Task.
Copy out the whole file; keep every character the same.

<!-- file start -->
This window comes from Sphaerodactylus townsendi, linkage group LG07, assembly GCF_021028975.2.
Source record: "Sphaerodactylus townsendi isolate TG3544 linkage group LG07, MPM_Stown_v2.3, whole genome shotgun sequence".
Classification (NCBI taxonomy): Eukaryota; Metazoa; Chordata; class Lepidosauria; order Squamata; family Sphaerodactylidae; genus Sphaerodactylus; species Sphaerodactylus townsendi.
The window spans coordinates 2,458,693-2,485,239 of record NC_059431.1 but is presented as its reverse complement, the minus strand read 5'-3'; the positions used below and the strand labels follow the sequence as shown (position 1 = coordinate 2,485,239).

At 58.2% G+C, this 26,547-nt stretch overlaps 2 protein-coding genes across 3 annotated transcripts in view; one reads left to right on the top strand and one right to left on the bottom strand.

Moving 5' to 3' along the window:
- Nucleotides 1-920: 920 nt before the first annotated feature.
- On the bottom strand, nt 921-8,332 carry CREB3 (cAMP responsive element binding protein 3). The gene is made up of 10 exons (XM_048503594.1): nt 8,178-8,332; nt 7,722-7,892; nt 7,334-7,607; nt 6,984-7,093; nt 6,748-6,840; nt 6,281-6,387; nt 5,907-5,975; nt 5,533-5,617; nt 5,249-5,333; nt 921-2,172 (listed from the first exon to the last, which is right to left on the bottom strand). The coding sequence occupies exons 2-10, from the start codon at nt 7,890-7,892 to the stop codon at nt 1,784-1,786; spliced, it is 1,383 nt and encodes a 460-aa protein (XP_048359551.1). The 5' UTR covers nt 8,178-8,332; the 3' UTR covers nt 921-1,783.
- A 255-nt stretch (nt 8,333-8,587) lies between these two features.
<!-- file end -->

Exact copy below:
This window comes from Sphaerodactylus townsendi, linkage group LG07, assembly GCF_021028975.2.
Source record: "Sphaerodactylus townsendi isolate TG3544 linkage group LG07, MPM_Stown_v2.3, whole genome shotgun sequence".
Classification (NCBI taxonomy): Eukaryota; Metazoa; Chordata; class Lepidosauria; order Squamata; family Sphaerodactylidae; genus Sphaerodactylus; species Sphaerodactylus townsendi.
The window spans coordinates 2,458,693-2,485,239 of record NC_059431.1 but is presented as its reverse complement, the minus strand read 5'-3'; the positions used below and the strand labels follow the sequence as shown (position 1 = coordinate 2,485,239).

At 58.2% G+C, this 26,547-nt stretch overlaps 2 protein-coding genes across 3 annotated transcripts in view; one reads left to right on the top strand and one right to left on the bottom strand.

Moving 5' to 3' along the window:
- Nucleotides 1-920: 920 nt before the first annotated feature.
- On the bottom strand, nt 921-8,332 carry CREB3 (cAMP responsive element binding protein 3). The gene is made up of 10 exons (XM_048503594.1): nt 8,178-8,332; nt 7,722-7,892; nt 7,334-7,607; nt 6,984-7,093; nt 6,748-6,840; nt 6,281-6,387; nt 5,907-5,975; nt 5,533-5,617; nt 5,249-5,333; nt 921-2,172 (listed from the first exon to the last, which is right to left on the bottom strand). The coding sequence occupies exons 2-10, from the start codon at nt 7,890-7,892 to the stop codon at nt 1,784-1,786; spliced, it is 1,383 nt and encodes a 460-aa protein (XP_048359551.1). The 5' UTR covers nt 8,178-8,332; the 3' UTR covers nt 921-1,783.
- A 255-nt stretch (nt 8,333-8,587) lies between these two features.